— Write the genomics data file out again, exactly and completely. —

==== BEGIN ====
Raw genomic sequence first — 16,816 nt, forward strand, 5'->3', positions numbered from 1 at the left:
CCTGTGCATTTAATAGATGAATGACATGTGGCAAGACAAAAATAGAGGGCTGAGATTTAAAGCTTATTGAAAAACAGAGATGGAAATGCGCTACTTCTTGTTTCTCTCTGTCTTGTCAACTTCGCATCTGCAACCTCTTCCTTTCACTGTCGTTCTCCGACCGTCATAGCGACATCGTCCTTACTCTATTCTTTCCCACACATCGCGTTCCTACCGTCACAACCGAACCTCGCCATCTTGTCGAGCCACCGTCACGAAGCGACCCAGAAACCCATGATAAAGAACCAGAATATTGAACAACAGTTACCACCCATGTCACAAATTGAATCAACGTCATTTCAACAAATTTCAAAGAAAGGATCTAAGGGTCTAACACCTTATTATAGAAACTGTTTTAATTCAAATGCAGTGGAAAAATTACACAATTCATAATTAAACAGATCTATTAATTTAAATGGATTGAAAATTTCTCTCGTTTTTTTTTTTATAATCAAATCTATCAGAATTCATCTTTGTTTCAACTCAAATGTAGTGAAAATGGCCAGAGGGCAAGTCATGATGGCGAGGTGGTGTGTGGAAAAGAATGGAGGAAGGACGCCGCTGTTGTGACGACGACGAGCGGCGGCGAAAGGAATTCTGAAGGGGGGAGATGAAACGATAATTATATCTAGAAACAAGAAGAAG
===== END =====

Raw genomic sequence first — 16,816 nt, forward strand, 5'->3', positions numbered from 1 at the left:
CCTGTGCATTTAATAGATGAATGACATGTGGCAAGACAAAAATAGAGGGCTGAGATTTAAAGCTTATTGAAAAACAGAGATGGAAATGCGCTACTTCTTGTTTCTCTCTGTCTTGTCAACTTCGCATCTGCAACCTCTTCCTTTCACTGTCGTTCTCCGACCGTCATAGCGACATCGTCCTTACTCTATTCTTTCCCACACATCGCGTTCCTACCGTCACAACCGAACCTCGCCATCTTGTCGAGCCACCGTCACGAAGCGACCCAGAAACCCATGATAAAGAACCAGAATATTGAACAACAGTTACCACCCATGTCACAAATTGAATCAACGTCATTTCAACAAATTTCAAAGAAAGGATCTAAGGGTCTAACACCTTATTATAGAAACTGTTTTAATTCAAATGCAGTGGAAAAATTACACAATTCATAATTAAACAGATCTATTAATTTAAATGGATTGAAAATTTCTCTCGTTTTTTTTTTTATAATCAAATCTATCAGAATTCATCTTTGTTTCAACTCAAATGTAGTGAAAATGGCCAGAGGGCAAGTCATGATGGCGAGGTGGTGTGTGGAAAAGAATGGAGGAAGGACGCCGCTGTTGTGACGACGACGAGCGGCGGCGAAAGGAATTCTGAAGGGGGGAGATGAAACGATAATTATATCTAGAAACAAGAAGAAG